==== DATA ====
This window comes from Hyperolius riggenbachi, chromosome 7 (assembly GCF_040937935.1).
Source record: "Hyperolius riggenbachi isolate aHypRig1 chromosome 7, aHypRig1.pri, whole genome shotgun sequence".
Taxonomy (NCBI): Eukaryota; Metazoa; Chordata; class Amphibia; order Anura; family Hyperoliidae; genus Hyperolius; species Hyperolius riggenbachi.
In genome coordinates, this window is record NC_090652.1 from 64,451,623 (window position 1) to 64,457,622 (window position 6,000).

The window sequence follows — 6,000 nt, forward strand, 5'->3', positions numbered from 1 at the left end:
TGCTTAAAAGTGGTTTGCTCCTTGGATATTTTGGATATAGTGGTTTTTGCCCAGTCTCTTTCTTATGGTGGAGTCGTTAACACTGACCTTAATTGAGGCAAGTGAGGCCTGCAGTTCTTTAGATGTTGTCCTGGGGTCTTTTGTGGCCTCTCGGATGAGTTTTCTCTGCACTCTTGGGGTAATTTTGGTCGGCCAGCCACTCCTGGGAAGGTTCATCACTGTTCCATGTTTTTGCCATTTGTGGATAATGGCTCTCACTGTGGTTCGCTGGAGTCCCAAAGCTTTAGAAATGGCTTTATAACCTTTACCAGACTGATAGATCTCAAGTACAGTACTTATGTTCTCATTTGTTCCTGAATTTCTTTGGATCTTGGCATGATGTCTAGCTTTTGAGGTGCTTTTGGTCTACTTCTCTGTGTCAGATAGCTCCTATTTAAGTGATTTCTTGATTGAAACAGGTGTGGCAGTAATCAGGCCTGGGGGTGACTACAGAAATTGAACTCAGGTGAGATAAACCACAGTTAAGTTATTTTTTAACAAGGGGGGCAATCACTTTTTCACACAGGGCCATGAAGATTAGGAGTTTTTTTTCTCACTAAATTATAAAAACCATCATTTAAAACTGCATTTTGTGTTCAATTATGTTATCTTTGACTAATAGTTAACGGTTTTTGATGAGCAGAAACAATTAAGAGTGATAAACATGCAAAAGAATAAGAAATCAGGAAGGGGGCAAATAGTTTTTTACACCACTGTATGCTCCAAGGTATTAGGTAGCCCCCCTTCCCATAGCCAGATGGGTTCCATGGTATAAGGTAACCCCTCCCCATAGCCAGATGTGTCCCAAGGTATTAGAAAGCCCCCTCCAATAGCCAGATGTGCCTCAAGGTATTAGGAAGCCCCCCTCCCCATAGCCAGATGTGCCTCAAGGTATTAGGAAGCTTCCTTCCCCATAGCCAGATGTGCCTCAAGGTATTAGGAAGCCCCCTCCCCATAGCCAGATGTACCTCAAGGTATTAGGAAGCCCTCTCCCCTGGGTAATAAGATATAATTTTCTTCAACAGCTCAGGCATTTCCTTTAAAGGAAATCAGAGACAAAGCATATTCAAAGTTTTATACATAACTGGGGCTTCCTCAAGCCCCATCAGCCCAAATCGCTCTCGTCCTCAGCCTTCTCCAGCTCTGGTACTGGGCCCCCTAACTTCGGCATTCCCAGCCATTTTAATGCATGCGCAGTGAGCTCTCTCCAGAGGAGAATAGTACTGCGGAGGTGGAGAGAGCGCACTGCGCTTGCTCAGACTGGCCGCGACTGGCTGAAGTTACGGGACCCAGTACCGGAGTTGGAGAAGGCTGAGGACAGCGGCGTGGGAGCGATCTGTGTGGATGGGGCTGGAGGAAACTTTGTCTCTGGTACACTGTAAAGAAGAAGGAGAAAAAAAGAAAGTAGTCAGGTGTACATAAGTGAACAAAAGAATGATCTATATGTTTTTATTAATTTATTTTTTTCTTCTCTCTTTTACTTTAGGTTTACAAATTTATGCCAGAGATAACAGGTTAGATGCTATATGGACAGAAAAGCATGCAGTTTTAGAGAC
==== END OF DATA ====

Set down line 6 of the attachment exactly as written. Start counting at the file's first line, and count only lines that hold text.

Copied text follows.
TGCTTAAAAGTGGTTTGCTCCTTGGATATTTTGGATATAGTGGTTTTTGCCCAGTCTCTTTCTTATGGTGGAGTCGTTAACACTGACCTTAATTGAGGCAAGTGAGGCCTGCAGTTCTTTAGATGTTGTCCTGGGGTCTTTTGTGGCCTCTCGGATGAGTTTTCTCTGCACTCTTGGGGTAATTTTGGTCGGCCAGCCACTCCTGGGAAGGTTCATCACTGTTCCATGTTTTTGCCATTTGTGGATAATGGCTCTCACTGTGGTTCGCTGGAGTCCCAAAGCTTTAGAAATGGCTTTATAACCTTTACCAGACTGATAGATCTCAAGTACAGTACTTATGTTCTCATTTGTTCCTGAATTTCTTTGGATCTTGGCATGATGTCTAGCTTTTGAGGTGCTTTTGGTCTACTTCTCTGTGTCAGATAGCTCCTATTTAAGTGATTTCTTGATTGAAACAGGTGTGGCAGTAATCAGGCCTGGGGGTGACTACAGAAATTGAACTCAGGTGAGATAAACCACAGTTAAGTTATTTTTTAACAAGGGGGGCAATCACTTTTTCACACAGGGCCATGAAGATTAGGAGTTTTTTTTCTCACTAAATTATAAAAACCATCATTTAAAACTGCATTTTGTGTTCAATTATGTTATCTTTGACTAATAGTTAACGGTTTTTGATGAGCAGAAACAATTAAGAGTGATAAACATGCAAAAGAATAAGAAATCAGGAAGGGGGCAAATAGTTTTTTACACCACTGTATGCTCCAAGGTATTAGGTAGCCCCCCTTCCCATAGCCAGATGGGTTCCATGGTATAAGGTAACCCCTCCCCATAGCCAGATGTGTCCCAAGGTATTAGAAAGCCCCCTCCAATAGCCAGATGTGCCTCAAGGTATTAGGAAGCCCCCCTCCCCATAGCCAGATGTGCCTCAAGGTATTAGGAAGCTTCCTTCCCCATAGCCAGATGTGCCTCAAGGTATTAGGAAGCCCCCTCCCCATAGCCAGATGTACCTCAAGGTATTAGGAAGCCCTCTCCCCTGGGTAATAAGATATAATTTTCTTCAACAGCTCAGGCATTTCCTTTAAAGGAAATCAGAGACAAAGCATATTCAAAGTTTTATACATAACTGGGGCTTCCTCAAGCCCCATCAGCCCAAATCGCTCTCGTCCTCAGCCTTCTCCAGCTCTGGTACTGGGCCCCCTAACTTCGGCATTCCCAGCCATTTTAATGCATGCGCAGTGAGCTCTCTCCAGAGGAGAATAGTACTGCGGAGGTGGAGAGAGCGCACTGCGCTTGCTCAGACTGGCCGCGACTGGCTGAAGTTACGGGACCCAGTACCGGAGTTGGAGAAGGCTGAGGACAGCGGCGTGGGAGCGATCTGTGTGGATGGGGCTGGAGGAAACTTTGTCTCTGGTACACTGTAAAGAAGAAGGAGAAAAAAAGAAAGTAGTCAGGTGTACATAAGTGAACAAAAGAATGATCTATATGTTTTTATTAATTTATTTTTTTCTTCTCTCTTTTACTTTAGGTTTACAAATTTATGCCAGAGATAACAGGTTAGATGCTATATGGACAGAAAAGCATGCAGTTTTAGAGAC